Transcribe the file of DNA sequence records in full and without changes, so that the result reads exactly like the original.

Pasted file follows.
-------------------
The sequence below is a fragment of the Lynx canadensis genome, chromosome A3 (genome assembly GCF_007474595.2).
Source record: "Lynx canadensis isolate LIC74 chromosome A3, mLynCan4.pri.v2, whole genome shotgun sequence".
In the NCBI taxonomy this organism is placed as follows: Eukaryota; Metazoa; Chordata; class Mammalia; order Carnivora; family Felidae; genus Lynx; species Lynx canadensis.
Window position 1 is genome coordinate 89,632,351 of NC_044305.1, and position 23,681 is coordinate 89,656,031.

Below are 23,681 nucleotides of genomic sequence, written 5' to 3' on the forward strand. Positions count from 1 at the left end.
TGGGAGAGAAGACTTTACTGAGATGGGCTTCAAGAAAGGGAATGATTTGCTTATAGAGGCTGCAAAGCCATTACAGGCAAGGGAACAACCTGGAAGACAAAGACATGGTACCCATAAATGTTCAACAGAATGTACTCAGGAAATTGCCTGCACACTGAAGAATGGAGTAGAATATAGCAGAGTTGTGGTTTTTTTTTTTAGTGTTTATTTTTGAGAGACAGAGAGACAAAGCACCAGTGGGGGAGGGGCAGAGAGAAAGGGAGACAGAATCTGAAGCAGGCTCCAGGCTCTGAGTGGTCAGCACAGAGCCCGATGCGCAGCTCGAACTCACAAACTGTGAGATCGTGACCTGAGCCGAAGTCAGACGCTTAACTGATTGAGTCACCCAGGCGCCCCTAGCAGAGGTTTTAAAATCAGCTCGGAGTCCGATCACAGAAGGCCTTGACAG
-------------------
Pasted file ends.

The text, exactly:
The sequence below is a fragment of the Lynx canadensis genome, chromosome A3 (genome assembly GCF_007474595.2).
Source record: "Lynx canadensis isolate LIC74 chromosome A3, mLynCan4.pri.v2, whole genome shotgun sequence".
In the NCBI taxonomy this organism is placed as follows: Eukaryota; Metazoa; Chordata; class Mammalia; order Carnivora; family Felidae; genus Lynx; species Lynx canadensis.
Window position 1 is genome coordinate 89,632,351 of NC_044305.1, and position 23,681 is coordinate 89,656,031.

Below are 23,681 nucleotides of genomic sequence, written 5' to 3' on the forward strand. Positions count from 1 at the left end.
TGGGAGAGAAGACTTTACTGAGATGGGCTTCAAGAAAGGGAATGATTTGCTTATAGAGGCTGCAAAGCCATTACAGGCAAGGGAACAACCTGGAAGACAAAGACATGGTACCCATAAATGTTCAACAGAATGTACTCAGGAAATTGCCTGCACACTGAAGAATGGAGTAGAATATAGCAGAGTTGTGGTTTTTTTTTTTAGTGTTTATTTTTGAGAGACAGAGAGACAAAGCACCAGTGGGGGAGGGGCAGAGAGAAAGGGAGACAGAATCTGAAGCAGGCTCCAGGCTCTGAGTGGTCAGCACAGAGCCCGATGCGCAGCTCGAACTCACAAACTGTGAGATCGTGACCTGAGCCGAAGTCAGACGCTTAACTGATTGAGTCACCCAGGCGCCCCTAGCAGAGGTTTTAAAATCAGCTCGGAGTCCGATCACAGAAGGCCTTGACAG